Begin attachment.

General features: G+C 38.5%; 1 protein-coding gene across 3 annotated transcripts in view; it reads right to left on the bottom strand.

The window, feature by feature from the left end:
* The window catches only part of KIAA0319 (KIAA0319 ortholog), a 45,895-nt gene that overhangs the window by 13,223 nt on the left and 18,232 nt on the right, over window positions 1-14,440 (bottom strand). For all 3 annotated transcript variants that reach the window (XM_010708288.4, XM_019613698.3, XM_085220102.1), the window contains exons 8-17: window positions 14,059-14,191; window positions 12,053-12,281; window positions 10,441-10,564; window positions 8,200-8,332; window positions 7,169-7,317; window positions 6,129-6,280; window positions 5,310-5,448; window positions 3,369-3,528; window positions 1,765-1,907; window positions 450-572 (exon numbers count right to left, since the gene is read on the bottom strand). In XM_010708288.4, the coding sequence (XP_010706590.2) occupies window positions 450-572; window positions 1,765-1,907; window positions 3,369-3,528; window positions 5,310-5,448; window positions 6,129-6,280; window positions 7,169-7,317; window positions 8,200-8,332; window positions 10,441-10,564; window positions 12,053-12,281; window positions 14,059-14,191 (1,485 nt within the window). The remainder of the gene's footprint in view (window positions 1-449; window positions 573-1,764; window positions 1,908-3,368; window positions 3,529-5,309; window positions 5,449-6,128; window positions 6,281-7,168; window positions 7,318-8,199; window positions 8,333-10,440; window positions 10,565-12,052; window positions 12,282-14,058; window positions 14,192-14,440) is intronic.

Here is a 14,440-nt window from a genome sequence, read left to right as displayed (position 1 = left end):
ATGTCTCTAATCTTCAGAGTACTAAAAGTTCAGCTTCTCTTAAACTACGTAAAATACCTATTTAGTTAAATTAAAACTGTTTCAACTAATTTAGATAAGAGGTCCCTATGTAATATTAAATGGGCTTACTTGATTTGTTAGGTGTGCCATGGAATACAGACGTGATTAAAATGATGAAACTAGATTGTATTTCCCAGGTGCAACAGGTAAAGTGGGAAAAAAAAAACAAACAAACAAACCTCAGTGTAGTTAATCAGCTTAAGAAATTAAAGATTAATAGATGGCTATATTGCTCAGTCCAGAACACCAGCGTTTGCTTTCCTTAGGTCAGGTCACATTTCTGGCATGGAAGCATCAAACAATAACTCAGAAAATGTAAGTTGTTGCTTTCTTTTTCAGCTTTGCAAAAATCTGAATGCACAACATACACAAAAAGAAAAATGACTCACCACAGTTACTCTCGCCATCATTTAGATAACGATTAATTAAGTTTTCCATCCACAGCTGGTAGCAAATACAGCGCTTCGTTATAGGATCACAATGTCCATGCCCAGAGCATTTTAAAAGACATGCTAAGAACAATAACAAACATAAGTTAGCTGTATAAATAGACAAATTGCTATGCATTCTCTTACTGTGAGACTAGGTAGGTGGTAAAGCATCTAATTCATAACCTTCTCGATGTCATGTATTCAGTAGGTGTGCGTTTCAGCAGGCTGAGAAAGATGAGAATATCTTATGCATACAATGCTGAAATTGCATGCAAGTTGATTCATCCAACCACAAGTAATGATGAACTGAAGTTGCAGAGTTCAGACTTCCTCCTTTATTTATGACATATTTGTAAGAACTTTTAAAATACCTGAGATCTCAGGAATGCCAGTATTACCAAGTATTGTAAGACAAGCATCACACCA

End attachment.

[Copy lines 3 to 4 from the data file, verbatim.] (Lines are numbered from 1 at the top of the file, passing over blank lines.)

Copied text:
* The window catches only part of KIAA0319 (KIAA0319 ortholog), a 45,895-nt gene that overhangs the window by 13,223 nt on the left and 18,232 nt on the right, over window positions 1-14,440 (bottom strand). For all 3 annotated transcript variants that reach the window (XM_010708288.4, XM_019613698.3, XM_085220102.1), the window contains exons 8-17: window positions 14,059-14,191; window positions 12,053-12,281; window positions 10,441-10,564; window positions 8,200-8,332; window positions 7,169-7,317; window positions 6,129-6,280; window positions 5,310-5,448; window positions 3,369-3,528; window positions 1,765-1,907; window positions 450-572 (exon numbers count right to left, since the gene is read on the bottom strand). In XM_010708288.4, the coding sequence (XP_010706590.2) occupies window positions 450-572; window positions 1,765-1,907; window positions 3,369-3,528; window positions 5,310-5,448; window positions 6,129-6,280; window positions 7,169-7,317; window positions 8,200-8,332; window positions 10,441-10,564; window positions 12,053-12,281; window positions 14,059-14,191 (1,485 nt within the window). The remainder of the gene's footprint in view (window positions 1-449; window positions 573-1,764; window positions 1,908-3,368; window positions 3,529-5,309; window positions 5,449-6,128; window positions 6,281-7,168; window positions 7,318-8,199; window positions 8,333-10,440; window positions 10,565-12,052; window positions 12,282-14,058; window positions 14,192-14,440) is intronic.

Here is a 14,440-nt window from a genome sequence, read left to right as displayed (position 1 = left end):